The Haunted Lightning Illusion

One illusion that was featured prominently at DLR's Haunted Mansion and then in WDW's Haunted Mansion was the scrim lightning effect. This effect was a special lighting technique that involved a special transparent fabric known as scrim. The effect was achieved by placing a design on the scrim which is the effect and the regular image printed behind it on another type of media that can be illuminated from the back. With the light emitting from behind the two images, the image on the scrim disappears while the image behind the scrim will appear perfectly behind the scrim fabric. If the backlight is turned off and the images are lit from the front, the image on the scrim is fully apparent in front of the image behind it. The video on the top right shows the effect when lit from the front via a simulated lightning effect.

So, what will you need for this effect? Honestly, all I can tell you is what I use to create the effect. That doesn't necessarily imply that this is what the Imagineers used to create the effect, but, it's what I used to replicate the effect. To start with, you'll need some scrim grill fabric. I get mine from Studio Productions, Inc. ( Go to their web site and check it out! You may order online but I'd recommend calling their number and speaking to their sales representative to discuss what you're trying to accomplish. You'll get a lot of information on what will work best for you as well as many ideas of what else you can do with the material.

The material I get can be printed on a large-format printer (24" [60.96 cm] or wider). I recommend taping the edges firmly to a regular roll of paper and on the sides every couple of feet (or one meter). Please do this at your own risk because each large format printer has its own temperament. I use an HP T120 so it should work with that or possibly a T520, but again, do this at your own risk. Print your front (effect) image on this material.

For the back image, I recommend printing at the exact same size as the effect image on transparency film. This helps the front image stick out more when lit from the front as it as the light will pass through the transparency film as well and prevent a double image when lit from the front.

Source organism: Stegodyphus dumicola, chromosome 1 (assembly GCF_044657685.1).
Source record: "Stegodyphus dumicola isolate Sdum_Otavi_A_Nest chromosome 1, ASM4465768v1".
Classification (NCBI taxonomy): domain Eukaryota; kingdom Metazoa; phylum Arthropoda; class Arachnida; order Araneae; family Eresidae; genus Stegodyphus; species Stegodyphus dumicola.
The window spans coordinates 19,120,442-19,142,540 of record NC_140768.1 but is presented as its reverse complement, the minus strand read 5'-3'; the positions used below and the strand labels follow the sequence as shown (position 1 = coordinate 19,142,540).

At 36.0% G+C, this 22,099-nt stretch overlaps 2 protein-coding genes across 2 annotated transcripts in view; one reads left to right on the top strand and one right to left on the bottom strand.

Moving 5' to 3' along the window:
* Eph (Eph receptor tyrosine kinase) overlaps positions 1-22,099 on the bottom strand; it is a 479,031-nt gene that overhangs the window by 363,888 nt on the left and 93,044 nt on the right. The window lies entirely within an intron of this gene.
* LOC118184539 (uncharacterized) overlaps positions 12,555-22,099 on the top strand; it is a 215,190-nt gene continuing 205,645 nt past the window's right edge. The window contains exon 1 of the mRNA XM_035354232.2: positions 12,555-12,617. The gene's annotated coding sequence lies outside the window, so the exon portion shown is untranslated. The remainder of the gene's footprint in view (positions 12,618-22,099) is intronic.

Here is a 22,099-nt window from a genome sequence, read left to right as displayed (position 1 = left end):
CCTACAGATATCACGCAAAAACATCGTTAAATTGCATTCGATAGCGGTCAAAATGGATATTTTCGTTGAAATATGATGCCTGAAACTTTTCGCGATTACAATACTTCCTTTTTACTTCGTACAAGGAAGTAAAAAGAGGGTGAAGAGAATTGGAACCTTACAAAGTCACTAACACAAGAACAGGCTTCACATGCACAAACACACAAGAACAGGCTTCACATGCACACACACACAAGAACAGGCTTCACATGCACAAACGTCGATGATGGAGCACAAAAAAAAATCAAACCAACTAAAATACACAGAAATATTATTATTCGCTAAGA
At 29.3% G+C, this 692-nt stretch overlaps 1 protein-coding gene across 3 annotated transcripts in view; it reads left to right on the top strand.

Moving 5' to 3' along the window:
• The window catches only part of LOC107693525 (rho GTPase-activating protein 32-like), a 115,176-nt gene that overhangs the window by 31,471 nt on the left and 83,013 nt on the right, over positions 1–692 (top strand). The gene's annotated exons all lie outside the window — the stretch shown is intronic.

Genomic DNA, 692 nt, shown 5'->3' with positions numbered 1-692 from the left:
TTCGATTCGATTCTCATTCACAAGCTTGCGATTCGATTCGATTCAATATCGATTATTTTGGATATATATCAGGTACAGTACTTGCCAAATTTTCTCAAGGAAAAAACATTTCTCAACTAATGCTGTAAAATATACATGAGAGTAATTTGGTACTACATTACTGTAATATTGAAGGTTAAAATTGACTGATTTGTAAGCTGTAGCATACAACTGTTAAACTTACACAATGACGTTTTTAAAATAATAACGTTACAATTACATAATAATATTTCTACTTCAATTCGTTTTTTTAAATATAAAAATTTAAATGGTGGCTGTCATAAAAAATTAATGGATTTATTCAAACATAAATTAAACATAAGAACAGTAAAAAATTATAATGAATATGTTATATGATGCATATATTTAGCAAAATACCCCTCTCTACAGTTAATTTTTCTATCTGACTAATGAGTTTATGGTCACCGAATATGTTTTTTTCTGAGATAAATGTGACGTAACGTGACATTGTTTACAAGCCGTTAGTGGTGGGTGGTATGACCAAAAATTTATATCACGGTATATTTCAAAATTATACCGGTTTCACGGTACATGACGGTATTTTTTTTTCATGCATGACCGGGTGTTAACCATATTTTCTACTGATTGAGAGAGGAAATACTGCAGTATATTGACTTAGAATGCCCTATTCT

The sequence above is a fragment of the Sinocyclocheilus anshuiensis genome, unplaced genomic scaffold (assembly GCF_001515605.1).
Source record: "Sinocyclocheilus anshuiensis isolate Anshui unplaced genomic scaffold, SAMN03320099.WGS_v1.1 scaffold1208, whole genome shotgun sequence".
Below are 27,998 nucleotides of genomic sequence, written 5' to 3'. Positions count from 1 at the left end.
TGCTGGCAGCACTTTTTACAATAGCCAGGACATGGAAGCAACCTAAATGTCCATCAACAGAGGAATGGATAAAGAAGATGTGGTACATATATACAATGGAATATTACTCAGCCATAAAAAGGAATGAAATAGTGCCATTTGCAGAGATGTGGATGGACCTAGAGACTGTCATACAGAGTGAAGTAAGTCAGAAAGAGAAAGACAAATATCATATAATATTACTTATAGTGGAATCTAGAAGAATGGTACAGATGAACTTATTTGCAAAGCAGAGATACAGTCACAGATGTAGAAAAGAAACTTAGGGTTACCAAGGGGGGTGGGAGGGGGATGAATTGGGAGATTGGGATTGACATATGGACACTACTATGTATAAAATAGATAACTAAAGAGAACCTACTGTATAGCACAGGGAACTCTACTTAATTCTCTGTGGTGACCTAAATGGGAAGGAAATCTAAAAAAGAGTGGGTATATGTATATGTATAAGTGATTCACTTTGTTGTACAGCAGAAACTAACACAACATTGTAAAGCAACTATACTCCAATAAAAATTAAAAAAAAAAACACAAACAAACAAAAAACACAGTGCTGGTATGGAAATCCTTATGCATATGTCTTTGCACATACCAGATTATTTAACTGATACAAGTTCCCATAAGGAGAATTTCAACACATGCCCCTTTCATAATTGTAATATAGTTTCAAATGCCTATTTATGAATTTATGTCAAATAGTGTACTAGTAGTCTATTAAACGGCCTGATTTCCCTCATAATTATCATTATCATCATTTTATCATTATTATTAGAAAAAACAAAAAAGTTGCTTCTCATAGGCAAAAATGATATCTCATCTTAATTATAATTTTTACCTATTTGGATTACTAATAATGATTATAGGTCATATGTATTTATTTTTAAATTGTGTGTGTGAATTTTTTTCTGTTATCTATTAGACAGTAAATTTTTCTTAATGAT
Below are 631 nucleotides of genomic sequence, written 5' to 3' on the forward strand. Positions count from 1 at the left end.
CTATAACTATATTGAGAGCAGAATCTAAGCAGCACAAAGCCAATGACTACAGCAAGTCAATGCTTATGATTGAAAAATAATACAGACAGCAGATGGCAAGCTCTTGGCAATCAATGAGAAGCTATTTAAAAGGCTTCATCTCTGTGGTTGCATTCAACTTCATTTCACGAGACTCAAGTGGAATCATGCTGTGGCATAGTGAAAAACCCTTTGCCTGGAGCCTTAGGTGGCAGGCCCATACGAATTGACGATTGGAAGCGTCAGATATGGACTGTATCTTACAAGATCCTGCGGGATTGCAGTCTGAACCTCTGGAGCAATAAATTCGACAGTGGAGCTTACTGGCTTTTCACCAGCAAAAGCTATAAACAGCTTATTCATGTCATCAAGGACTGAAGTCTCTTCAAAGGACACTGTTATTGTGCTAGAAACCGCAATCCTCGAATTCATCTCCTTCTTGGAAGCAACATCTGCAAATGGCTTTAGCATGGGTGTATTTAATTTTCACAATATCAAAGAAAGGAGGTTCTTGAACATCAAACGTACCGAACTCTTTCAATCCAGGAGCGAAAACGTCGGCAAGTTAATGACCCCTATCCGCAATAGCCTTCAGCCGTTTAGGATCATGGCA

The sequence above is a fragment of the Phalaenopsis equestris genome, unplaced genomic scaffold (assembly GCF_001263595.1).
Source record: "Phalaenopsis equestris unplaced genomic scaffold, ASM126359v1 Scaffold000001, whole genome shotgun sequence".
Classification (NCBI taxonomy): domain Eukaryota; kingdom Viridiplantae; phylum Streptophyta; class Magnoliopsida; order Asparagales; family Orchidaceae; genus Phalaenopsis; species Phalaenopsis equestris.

As for lighting, the back image will need light passing through it from behind. This can get tricky because for the effect image to display, light will need to hit it from the front and for maximum effect, the back light will need to be reduced or turned off completely. My method isn't perfect (or even near that). What I did for this (and this is not my best recommendation), is use a 12-volt light connected to a light sensor which is also connected to a AA battery pack, all mounted on the image frame. The sensor is clearly visible on the side of the frame but is necessary because placing it behind the image won't get it enough light from the front to trigger off the back light. Please note that the light bulb will be clearly visible from behind the back image as well since it's on transparency film. I don't have a permanent solution for this so improvise with what you think is best to flood that back light out a bit better.

Hope you find this information helpful in creating your own unique illusions. Have fun and be creative out there. Feedback and suggestions are welcome by leaving a comment below. You may also check out the instructional demo video on the left.

#28 - 6/14/2019 9:26:25 AM
Author: Anonymous
Hi this is pretty cool, thank you for posting. I wonder for the lighting effect if you could not pass the power for both lights through a relay. One light could be connected to the NC (normally closed) contacts and the other light to the NO (normally open) contacts. Then you could have an Arduino or some sort of logic device pick up the relay when it plays the lightning sound effect. Then the light would swap at the same time. That way you would not need a visible sensor. Just a thought. Otherwise I really like this. Please keep up the great work!
Reply from James O. - 6/14/2019 10:22:12 AM
Hi! Thanks for your compliments and suggestion! That's a very good idea. I may experiment with that next time I put one together, though it's been a few years since the last one. My latest one was the Flying Dutchman ship. For now, I use a "Perfect Storm 2.0" Lightning Generator that sets off an incandescent light when it picks up strong sounds like lightning. Incandescent lights work best since it triggers the light sensor on the portrait better than LEDs.

Thanks again for the feedback! -James

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